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Jul 13, 2012

Ford receives recognition for engine-technology advances

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Cologne|Craiova|Merkenich|Ford Motor Company|Ford Of Europe|Africa|Europe|Germany|Romania|South Africa|United Kingdom|United States|Christophe Congrega|Dean Slavnich|Joe Bakaj|John Simister|Ford Focus|Automobile Magazine
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Ford Motor Company’s new one-litre EcoBoost engine – which was launched in the Focus model in Europe this year – has been named the 2012 International Engine of the Year.

The small three-cylinder engine also hauled in two other awards – Best New Engine and Best Engine Under One-Litre – presented by Engine Technology International magazine, and based on votes cast by 76 journalists from 35 countries.

“This is a fitting victory for a truly remarkable engine,” noted awards chairperson Dean Slavnich.

This marks the first time Ford has clinched the International Engine of the Year title in the 13-year history of the awards.

“We set the bar incredibly high when we set out to design this engine,” says Ford global powertrain VP Joe Bakaj. “We wanted to deliver eye-popping fuel economy, surpris- ing performance, quietness and refinement – and all from a very small three-cylinder engine.”

The engine – small enough to fit on an A4 sheet of paper – was designed at Ford’s technical centres in Dunton, in the UK, and Merkenich, Germany. The engine is built in Ford’s plants in Craiova, Romania, and in Cologne, Germany.

It combines turbocharging, direct fuel injection and variable valve timing on both intake and exhaust to deliver the power of a larger engine with the fuel efficiency of a smaller unit.

One-litre EcoBoost innovations include an exhaust manifold, cast into the cylinder head, which lowers the temperature of exhaust gases to enable the optimum fuel-to-air ratio across a wider rev band. There is also a unique cast-iron block that warms the engine more quickly than a conventional aluminium block, cutting the amount of warm-up energy required by 50%, which, in turn, reduces fuel consumption.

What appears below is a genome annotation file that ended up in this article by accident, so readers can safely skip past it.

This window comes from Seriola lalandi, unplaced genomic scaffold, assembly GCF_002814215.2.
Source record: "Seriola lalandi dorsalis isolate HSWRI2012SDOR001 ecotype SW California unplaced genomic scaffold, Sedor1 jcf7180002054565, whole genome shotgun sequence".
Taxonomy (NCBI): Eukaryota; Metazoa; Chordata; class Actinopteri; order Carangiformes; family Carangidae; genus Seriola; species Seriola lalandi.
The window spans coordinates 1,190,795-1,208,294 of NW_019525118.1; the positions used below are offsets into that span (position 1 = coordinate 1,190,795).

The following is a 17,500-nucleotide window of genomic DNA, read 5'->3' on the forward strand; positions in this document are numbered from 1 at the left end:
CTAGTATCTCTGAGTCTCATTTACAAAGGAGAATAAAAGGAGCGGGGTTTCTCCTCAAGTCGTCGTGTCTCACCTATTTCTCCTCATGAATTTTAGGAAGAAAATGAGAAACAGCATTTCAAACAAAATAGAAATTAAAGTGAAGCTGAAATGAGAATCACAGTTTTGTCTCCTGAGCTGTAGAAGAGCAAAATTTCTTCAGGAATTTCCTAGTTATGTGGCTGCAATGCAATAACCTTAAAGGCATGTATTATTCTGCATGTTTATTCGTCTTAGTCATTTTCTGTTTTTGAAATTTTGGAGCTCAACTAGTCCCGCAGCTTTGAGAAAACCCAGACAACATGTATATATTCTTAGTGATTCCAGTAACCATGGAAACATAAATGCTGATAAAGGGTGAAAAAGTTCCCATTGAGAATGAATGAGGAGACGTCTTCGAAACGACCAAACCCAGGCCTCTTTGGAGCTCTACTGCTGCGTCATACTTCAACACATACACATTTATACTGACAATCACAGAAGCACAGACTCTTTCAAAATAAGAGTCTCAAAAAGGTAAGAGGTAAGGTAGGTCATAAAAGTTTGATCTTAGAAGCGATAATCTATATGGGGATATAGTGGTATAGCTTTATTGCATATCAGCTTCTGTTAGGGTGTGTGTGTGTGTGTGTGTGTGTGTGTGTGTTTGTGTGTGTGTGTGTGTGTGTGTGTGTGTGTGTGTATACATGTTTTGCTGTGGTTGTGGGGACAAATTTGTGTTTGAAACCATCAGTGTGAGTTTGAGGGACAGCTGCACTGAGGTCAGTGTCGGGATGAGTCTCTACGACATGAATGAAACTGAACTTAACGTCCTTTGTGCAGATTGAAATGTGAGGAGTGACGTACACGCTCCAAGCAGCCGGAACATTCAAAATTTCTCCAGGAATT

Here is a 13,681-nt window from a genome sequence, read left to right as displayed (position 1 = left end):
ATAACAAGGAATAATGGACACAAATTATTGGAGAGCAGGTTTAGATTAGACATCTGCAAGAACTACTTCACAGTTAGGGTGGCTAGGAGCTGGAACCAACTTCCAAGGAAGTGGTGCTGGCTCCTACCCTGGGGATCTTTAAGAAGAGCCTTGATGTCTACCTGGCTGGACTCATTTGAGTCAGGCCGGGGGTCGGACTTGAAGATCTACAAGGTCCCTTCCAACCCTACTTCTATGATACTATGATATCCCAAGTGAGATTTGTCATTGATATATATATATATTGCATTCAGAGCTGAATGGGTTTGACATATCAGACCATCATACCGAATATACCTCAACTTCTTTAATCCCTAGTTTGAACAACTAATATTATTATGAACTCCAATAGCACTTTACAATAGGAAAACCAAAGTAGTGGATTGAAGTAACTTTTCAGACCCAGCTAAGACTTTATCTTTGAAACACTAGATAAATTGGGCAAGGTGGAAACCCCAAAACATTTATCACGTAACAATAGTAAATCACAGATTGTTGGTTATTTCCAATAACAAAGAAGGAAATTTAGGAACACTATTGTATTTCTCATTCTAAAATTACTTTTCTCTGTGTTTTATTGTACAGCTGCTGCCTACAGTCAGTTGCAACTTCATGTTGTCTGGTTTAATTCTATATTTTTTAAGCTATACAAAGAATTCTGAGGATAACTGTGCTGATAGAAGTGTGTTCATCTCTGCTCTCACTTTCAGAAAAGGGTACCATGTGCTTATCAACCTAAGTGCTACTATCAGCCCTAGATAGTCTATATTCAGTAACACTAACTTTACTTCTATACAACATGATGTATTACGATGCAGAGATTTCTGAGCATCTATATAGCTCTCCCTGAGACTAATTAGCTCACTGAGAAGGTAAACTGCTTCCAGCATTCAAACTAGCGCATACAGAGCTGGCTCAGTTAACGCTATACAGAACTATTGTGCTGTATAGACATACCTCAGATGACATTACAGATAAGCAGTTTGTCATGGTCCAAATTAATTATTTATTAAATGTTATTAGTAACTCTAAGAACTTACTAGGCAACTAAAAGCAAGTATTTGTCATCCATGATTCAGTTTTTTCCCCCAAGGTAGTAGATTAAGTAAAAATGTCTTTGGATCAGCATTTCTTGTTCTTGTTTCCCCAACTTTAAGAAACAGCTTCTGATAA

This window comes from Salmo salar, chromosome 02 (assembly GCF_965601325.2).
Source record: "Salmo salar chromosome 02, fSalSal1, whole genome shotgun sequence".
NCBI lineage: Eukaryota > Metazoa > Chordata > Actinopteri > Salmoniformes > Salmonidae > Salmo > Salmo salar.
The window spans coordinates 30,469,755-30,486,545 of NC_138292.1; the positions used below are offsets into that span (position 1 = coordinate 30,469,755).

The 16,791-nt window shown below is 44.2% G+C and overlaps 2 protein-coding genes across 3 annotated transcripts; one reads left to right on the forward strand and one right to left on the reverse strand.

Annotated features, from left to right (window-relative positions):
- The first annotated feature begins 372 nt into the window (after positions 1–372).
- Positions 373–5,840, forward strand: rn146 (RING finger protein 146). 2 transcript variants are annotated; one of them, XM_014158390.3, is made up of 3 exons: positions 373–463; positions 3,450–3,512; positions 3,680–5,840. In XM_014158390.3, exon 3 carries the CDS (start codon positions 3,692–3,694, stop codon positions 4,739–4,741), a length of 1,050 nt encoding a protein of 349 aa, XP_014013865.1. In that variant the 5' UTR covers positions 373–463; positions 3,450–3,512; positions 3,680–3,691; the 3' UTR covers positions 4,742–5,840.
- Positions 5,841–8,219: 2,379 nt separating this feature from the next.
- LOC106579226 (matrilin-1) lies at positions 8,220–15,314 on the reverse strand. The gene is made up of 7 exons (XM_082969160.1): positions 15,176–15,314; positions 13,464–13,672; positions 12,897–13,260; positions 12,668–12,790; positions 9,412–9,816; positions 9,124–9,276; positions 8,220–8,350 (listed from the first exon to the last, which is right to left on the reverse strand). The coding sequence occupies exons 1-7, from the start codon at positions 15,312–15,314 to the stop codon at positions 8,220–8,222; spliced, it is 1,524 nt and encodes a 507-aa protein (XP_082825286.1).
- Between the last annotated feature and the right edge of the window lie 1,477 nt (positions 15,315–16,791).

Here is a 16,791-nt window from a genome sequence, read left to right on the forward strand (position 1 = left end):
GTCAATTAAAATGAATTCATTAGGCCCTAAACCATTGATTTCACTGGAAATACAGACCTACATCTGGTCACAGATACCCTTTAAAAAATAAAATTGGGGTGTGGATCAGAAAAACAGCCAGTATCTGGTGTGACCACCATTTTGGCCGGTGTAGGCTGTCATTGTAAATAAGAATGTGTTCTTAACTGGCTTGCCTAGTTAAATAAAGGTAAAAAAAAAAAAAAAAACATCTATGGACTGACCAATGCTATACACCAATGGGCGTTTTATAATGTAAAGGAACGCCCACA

The engine also has two main engine drive belts which are immersed in oil to deliver a quieter, more efficient engine.

The one-litre EcoBoost 100 PS delivers fuel efficiency of 4.8 ℓ/100 km and carbon dioxide (CO2) emissions of 109 g/km. The 125 PS model returns 5 ℓ/100 km with CO2 emissions at 114 g/km.

“If downsizing is the way ahead, there is currently no better example than this. [It has the] same power as the naturally aspirated 1.6 ℓ engine it replaces, and is much punchier to drive,” said one of the UK journalists involved in the awards, John Simister.

“With good torque at the very low end, this high-tech three-cylinder turbo gives the driving performance of a small turbo diesel, but without noise and vibrations,” added Christophe Congrega of French-based L’Automobile Magazine.

In its first full month of sales across Europe, more than 4 700 customers ordered a Focus one-litre EcoBoost, accounting for nearly a quarter of all Ford Focus cars ordered in Ford’s 19 traditional European markets.

Ford of Europe plans to triple annual production of vehicles equipped with efficient EcoBoost petrol engines to around 480 000 units by 2015, up from 141 000 in 2011.

The one-litre EcoBoost engine will be made available in Ford models in the US and in Asia-Pacific and Africa, South Africa included, next year.

The winner in the 1.4-litre to 1.8-litre category of the engine awards was once again – for the sixth time in a row – the 1.6-litre, four- cylinder, direct-injection turbo petrol engine developed in cooperation by PSA Peugeot Citroën and the BMW group.

Edited by: Martin Zhuwakinyu
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